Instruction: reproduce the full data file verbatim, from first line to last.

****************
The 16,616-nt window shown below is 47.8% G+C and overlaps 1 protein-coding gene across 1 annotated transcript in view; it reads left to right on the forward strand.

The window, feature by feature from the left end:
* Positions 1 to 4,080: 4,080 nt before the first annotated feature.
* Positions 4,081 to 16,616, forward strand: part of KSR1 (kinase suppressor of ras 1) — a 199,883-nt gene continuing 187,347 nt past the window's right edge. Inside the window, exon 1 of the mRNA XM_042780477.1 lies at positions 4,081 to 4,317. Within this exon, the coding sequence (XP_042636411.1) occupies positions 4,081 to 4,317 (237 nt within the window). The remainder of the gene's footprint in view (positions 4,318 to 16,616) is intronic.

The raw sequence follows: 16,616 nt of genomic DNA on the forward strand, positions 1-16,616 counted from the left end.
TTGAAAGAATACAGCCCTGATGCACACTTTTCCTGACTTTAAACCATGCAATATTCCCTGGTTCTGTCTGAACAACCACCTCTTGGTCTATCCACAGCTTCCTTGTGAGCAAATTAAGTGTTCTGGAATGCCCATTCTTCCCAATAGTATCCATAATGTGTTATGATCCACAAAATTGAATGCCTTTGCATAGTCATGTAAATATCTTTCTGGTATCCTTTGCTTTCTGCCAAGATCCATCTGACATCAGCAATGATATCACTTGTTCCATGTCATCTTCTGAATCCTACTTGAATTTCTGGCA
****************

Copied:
The 16,616-nt window shown below is 47.8% G+C and overlaps 1 protein-coding gene across 1 annotated transcript in view; it reads left to right on the forward strand.

The window, feature by feature from the left end:
* Positions 1 to 4,080: 4,080 nt before the first annotated feature.
* Positions 4,081 to 16,616, forward strand: part of KSR1 (kinase suppressor of ras 1) — a 199,883-nt gene continuing 187,347 nt past the window's right edge. Inside the window, exon 1 of the mRNA XM_042780477.1 lies at positions 4,081 to 4,317. Within this exon, the coding sequence (XP_042636411.1) occupies positions 4,081 to 4,317 (237 nt within the window). The remainder of the gene's footprint in view (positions 4,318 to 16,616) is intronic.

The raw sequence follows: 16,616 nt of genomic DNA on the forward strand, positions 1-16,616 counted from the left end.
TTGAAAGAATACAGCCCTGATGCACACTTTTCCTGACTTTAAACCATGCAATATTCCCTGGTTCTGTCTGAACAACCACCTCTTGGTCTATCCACAGCTTCCTTGTGAGCAAATTAAGTGTTCTGGAATGCCCATTCTTCCCAATAGTATCCATAATGTGTTATGATCCACAAAATTGAATGCCTTTGCATAGTCATGTAAATATCTTTCTGGTATCCTTTGCTTTCTGCCAAGATCCATCTGACATCAGCAATGATATCACTTGTTCCATGTCATCTTCTGAATCCTACTTGAATTTCTGGCA